Jump to content
Forums forums
PRIMETIMER
MsTree

American Soul

Recommended Posts

This new show on BET follows Don Cornelius and how he made Soul Train a national TV show.  Kelly Rowland plays Gladys Knight. The first two episodes aired last night 9E/6P.

Share this post


Link to post

A few minor anachronisms with hair and clothing distracted me but for the most part I liked the first two episodes.

Hey, it's Pastor Jidenna from Greenleaf. Pretty much doing the same conked hair schtick too.

"Man is first destiny." Heh. That probably worked--and still works--for a lot of people.

Clearly the actors playing Don Cornelius and Gladys Knight were hired largely for their resemblance to the the real life people they're portraying. At least Sinqua Walls can act. Kelly Rowland, no. And she IMO doesn't do justice to Gladys' powerhouse singing voice. It's almost a dishonor, I think.

Edited by Joimiaroxeu

Share this post


Link to post

Since I can remember the period, even as a young kid at the time it was the  modern slang of calling little sister "fly, but not worth my liquor license" that stopped me.

Share this post


Link to post

As long as we're talking anachronisms how about dance routine to You're The One That I Want taking place 7 years before movie was released?

  • Like 1

Share this post


Link to post

Three episodes in and I am into the Don Cornelius home and office story. I think TPTB feared it wasn't enough so the revolutionary cell police murder and the father dying like Colonel Blake of MASH on his way home seems grafted on

  • Like 1

Share this post


Link to post
On 2/12/2019 at 6:18 PM, PamelaMaeSnap said:

As long as we're talking anachronisms how about dance routine to You're The One That I Want taking place 7 years before movie was released?

Grease the movie began a stage musical that originally debuted in 1971. The timing fits but just barely.

  • Like 1

Share this post


Link to post
7 hours ago, Joimiaroxeu said:

Grease the movie began a stage musical that originally debuted in 1971. The timing fits but just barely.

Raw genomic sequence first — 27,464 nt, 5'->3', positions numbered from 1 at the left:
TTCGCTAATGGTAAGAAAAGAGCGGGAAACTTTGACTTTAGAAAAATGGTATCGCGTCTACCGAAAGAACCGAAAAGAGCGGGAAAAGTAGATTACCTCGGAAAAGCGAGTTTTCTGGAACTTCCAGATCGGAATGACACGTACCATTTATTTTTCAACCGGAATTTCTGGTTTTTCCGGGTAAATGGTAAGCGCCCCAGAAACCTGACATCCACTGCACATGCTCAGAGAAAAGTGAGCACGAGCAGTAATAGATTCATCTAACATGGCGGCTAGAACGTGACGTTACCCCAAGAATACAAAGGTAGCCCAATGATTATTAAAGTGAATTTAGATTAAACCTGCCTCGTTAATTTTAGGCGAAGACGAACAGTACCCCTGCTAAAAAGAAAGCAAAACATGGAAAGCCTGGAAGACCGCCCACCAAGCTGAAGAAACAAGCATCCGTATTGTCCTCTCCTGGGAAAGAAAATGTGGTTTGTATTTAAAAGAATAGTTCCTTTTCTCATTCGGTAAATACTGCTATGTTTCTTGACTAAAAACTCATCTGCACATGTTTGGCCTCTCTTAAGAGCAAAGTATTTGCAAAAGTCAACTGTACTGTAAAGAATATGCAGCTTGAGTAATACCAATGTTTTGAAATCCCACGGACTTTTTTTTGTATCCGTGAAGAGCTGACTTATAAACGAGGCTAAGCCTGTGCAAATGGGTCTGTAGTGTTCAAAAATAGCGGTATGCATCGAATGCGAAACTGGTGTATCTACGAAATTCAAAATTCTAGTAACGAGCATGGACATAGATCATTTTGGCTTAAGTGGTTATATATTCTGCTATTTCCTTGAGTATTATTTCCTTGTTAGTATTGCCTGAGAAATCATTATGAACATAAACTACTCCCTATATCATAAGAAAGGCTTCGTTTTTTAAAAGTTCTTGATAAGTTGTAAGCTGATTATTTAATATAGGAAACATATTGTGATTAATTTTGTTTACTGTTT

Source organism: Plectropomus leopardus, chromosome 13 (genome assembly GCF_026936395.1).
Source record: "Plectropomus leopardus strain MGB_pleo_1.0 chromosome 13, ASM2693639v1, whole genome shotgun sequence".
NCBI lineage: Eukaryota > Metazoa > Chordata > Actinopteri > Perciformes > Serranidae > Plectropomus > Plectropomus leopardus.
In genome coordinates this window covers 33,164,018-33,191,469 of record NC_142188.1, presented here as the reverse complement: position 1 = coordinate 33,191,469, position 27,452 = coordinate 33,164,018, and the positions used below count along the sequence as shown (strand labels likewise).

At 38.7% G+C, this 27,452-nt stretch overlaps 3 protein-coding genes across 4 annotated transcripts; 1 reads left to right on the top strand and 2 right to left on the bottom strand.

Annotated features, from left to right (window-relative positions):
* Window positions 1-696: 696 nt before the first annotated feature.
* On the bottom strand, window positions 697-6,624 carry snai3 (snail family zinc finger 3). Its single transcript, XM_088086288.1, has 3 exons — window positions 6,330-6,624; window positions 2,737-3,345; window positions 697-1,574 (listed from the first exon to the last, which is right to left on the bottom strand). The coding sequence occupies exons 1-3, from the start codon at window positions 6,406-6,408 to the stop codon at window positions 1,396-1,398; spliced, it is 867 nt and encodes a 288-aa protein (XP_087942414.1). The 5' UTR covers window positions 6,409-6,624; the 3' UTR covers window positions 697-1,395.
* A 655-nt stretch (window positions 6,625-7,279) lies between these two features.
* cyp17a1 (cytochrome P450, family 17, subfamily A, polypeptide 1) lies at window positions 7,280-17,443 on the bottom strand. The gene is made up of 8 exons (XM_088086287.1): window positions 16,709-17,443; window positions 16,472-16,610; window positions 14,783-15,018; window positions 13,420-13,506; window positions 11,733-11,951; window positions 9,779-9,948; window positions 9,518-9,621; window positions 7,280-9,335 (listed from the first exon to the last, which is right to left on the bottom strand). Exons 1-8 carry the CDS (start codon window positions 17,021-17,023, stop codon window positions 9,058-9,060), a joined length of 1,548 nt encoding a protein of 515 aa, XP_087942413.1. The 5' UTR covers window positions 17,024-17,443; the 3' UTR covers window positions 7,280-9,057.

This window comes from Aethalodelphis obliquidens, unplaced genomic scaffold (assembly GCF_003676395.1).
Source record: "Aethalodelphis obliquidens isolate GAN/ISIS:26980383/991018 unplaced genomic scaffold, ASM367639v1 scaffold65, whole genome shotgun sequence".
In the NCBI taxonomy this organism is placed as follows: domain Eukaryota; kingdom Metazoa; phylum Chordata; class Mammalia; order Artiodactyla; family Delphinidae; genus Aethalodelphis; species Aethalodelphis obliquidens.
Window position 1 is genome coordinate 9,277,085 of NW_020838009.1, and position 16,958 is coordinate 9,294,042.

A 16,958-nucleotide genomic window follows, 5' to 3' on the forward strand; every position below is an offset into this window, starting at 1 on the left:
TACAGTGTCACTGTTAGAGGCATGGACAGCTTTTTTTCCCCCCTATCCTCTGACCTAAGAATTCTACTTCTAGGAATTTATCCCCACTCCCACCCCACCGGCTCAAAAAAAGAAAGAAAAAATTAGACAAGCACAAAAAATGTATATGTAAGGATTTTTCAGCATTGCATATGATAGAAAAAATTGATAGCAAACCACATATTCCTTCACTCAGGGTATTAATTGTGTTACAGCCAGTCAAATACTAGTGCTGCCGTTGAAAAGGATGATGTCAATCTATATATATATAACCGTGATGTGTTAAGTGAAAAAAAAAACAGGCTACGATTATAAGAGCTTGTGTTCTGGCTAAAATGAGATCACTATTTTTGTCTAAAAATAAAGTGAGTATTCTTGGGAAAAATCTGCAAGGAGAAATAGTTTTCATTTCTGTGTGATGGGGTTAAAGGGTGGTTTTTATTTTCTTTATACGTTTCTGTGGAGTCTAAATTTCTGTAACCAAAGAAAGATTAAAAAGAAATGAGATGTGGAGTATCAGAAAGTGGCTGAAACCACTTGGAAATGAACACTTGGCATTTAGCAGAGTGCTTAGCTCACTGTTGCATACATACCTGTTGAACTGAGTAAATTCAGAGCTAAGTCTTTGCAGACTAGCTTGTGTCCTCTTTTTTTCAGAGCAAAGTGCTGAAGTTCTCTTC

But "You're The One That I Want" was not in the stage musical, only the movie! I believe it technically "replaced" the "All Choked Up" number from the stage show. Several songs were replaced from show to film ("Raining On Prom Night" was replaced by "Hopelessly Devoted To You," for example). "Grease" (the song) was not in the show either. Coincidentally or not (I suspect not), NONE of the "singles" released from the film were in the show itself.

  • Like 1
  • Useful 1

Share this post


Link to post

With all the extra storylines (Vietnam dad/son draft, robberies in the name of revolution), it shows there isn't much to the Soul Train story.  Originally, I thought this would be about the trials and tribulations of Don Cornelius trying to make Soul Train the pop icon that it became.  From the first episode, I felt like I came in on the middle of a movie.  I thought I might have missed an episode because it immediately jumped to Soul Train already being on TV.  Not syndicated yet, but on TV.  From these episodes, it appears we will learn about Don from flashback.  Usually, when this technique is used, the flashbacks start at the beginning and progress from there.  That isn't happening here.

BET did a phenomenal job with the New Edition and Bobby Brown stories.  Those were 2-episode movies that told tight stories.  Doing Soul Train is a good idea, but making it a 10-episode maxi-series is not.  The other storylines just seem tacked on to pad out the length.  I guess this is the "creative license" or "based on true story" that is included when retelling real-life events.  The production values and acting are better than other shows (specifically Family Business, and to some degree, Boomerang), but it would have been better as a 2, maybe 3, episode show that focused on Don Cornelius.

  • Like 3

Share this post


Link to post

I am struggling with this show. It's really difficult for me to care about some of the side plots. Like JT with the junkie mama who's now an unwitting member of the Crips. What the hell does he have to do with Soul Train? Sure his girlfriend Simone and her brother are dancers on it, but he is too many degrees separated from the show to be invested in his character. Since we're 40% of the way into this show, it's time for the rise to begin with Don successfully landing the acts that firmly squashed all the sponsors' and network executives' doubts. However, it seems like they are backloading the episodes with all the famous performances, hoping the sneak-peeks will keep the audience coming back.

  • Like 1

Share this post


Link to post
1 hour ago, Popples said:

I am struggling with this show. It's really difficult for me to care about some of the side plots. Like JT with the junkie mama who's now an unwitting member of the Crips. What the hell does he have to do with Soul Train? Sure his girlfriend Simone and her brother are dancers on it, but he is too many degrees separated from the show to be invested in his character.